The waitress stopped over just as we began to file through the tables towards the lobby. I noticed immediately that she was very cute, and thought to work some of my worldly rock star charisma on her. One of the few upsides to Shannon leaving me meant I no longer have to conceal any prospective plays.

“Hey. We paid in cash. It’s all there, plus tip. You must see a lot of other celebrities come through here. You handled our picky requests with aplomb.” I say with a dazzling devil may care smile. She reciprocates with an attractive grin, though I could tell by her lack of focus that she was more interested in the money than myself. Kids these days just didn’t know what good music was anymore.

“Yeah, we get some pretty big stars in here…I know, I feel like I’ve seen you before.” Ah, yes, let it slowly dawn on you. “Are you the singer from the big metal band, uh…”

Stainless Steel you mean? That’s me.” I said. I can tell she really doesn’t know, but the recognition of stardom certainly shows. Sometimes it doesn’t matter what you’re known for, as long as they know you’re a brand name.

“Yeah, that’s right! I thought I recognized you guys.” She says, errantly lifting a hand to push back a strand of dark hair behind one ear, her smile becoming more inviting. Hook, line, and sinker, like my old man liked to say. I bet my grin resembles a wolf’s toothy smile as I invite her to hang with us after her shift.

“I’m stuck here until at least ten.” She says with a pout of her lips. “But, let me write down my number for you. It would be huge to hang out with you guys, and you seem really cool.” Oh, yeah, I think I’m a winner here. We exchange numbers, with a promise that I’d here from her later.

“I will for sure. I heard on the radio that you’re doing a new tour? That’s exciting! BEWARE THE SIGN.” She utters in that terrible deadpan tone, smoothy interrupting herself. I jump back a bit and bump again the edge of the table, causing our empties to clink; I didn’t realize I’d been nearly leering over her, hanging on every word and gesture. Jesus. The waitress babe had failed to notice my sudden knee jerk reaction, and continued blithely on.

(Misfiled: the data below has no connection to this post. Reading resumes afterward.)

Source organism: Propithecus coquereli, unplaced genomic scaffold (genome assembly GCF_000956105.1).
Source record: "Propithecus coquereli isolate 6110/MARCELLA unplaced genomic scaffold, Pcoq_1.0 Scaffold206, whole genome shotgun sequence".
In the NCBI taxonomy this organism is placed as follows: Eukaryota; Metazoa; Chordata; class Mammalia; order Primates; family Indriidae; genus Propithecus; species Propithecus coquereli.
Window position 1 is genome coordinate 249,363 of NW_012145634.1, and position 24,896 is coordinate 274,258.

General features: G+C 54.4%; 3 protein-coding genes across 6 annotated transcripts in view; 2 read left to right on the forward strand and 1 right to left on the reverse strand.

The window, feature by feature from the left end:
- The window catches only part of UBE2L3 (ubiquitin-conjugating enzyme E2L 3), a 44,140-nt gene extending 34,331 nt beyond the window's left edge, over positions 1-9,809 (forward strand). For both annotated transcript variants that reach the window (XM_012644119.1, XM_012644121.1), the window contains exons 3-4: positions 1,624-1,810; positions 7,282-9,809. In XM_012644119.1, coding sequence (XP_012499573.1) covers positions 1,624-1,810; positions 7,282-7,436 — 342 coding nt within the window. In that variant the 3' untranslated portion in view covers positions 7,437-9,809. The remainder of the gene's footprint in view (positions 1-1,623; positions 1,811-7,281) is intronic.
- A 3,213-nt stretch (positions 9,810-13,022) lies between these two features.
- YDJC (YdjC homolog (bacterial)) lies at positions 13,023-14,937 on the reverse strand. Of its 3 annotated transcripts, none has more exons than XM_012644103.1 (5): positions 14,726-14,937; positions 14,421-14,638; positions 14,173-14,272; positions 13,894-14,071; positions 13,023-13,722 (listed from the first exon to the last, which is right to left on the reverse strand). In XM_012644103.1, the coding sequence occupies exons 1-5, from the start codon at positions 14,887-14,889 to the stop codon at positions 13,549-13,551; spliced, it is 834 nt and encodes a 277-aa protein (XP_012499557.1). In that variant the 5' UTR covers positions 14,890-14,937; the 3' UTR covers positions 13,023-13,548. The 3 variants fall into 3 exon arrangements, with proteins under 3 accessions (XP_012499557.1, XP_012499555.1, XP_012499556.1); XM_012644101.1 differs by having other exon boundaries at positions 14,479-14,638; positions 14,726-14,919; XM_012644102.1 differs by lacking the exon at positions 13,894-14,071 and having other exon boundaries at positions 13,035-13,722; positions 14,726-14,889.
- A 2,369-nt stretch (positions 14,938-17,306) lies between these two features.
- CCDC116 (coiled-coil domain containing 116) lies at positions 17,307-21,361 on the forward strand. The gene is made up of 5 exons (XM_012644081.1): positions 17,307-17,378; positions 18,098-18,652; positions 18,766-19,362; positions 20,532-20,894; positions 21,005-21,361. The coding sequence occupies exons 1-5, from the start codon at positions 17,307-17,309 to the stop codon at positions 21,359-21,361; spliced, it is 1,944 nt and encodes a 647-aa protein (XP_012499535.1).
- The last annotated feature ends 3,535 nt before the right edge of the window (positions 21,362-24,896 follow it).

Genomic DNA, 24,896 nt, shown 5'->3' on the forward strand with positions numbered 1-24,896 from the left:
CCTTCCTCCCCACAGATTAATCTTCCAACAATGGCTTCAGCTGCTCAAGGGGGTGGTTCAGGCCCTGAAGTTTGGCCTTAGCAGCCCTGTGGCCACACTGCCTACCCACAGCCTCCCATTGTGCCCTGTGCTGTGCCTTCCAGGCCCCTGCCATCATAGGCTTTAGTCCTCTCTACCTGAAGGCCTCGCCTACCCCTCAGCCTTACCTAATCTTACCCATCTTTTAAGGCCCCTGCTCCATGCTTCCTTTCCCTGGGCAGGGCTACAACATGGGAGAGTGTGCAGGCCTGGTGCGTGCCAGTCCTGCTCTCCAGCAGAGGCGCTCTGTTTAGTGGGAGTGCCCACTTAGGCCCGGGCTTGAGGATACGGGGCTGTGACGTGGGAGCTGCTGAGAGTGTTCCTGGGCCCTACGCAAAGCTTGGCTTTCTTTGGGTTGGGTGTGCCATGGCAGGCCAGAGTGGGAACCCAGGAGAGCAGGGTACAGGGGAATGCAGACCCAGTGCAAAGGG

“I’m sure I can twist my boss’s arm and get out before then. Where do you all plan on going to? I can grab an Uber and be sure to meet you wherever.” She rocks forward toward me with hands eagerly clasped behind her back, excitement etched on her features. “So what do you think?” She says.

“What the hell were you doing in there?” Jacob asks as I drop like a stone in the back seat of the limo.

“Bet he was trying to pick up a girl…or two, or three.” Daniel jokingly probes. I just glare at the two of them. Assholes. Suddenly I’m no longer interested in this tour gig. Or stardom. Or tail. I just want the ominous queasy squish of my guts to stop seething around in me. I don’t really understand what’s going on; if it’s the culmination of years of hard partying and drugs, or this is the beginning slide down into a nervous breakdown over Shannon divoricing me, or some other messed up shit — the problem is, I don’t know.

“Yeah, something like that…I’m going to head back to the hotel. I’m feeling pretty beat. You guys go out and burn the town down without me tonight, alright?” I say. Jacob and Daniel protest loudly and forcefully against my early turning in. Wayne appears mostly surprised; he’s known me for years and just comes to expect my inner party animal to always be prepared. I wave a listless hand at them in supplication. Finally they obliged my odd behavior and had the driver make a stop at our hotel.

I climbed out, feeling as weary and old as my age. I grunted a goodbye to the band, hauling myself from the car.

“Hey Mark!” Daniel called from the limo’s open door. I turned about, bracing for whatever smart ass comment I’m sure he’d been saving during the trip to the hotel. Instead he just smiled at me through his goatee and said: “Hope you BEWARE THE SIGN, buddy.” His voice transitioned without a hitch from his rough smokers scratch to the bleached out doomsday shout and back again.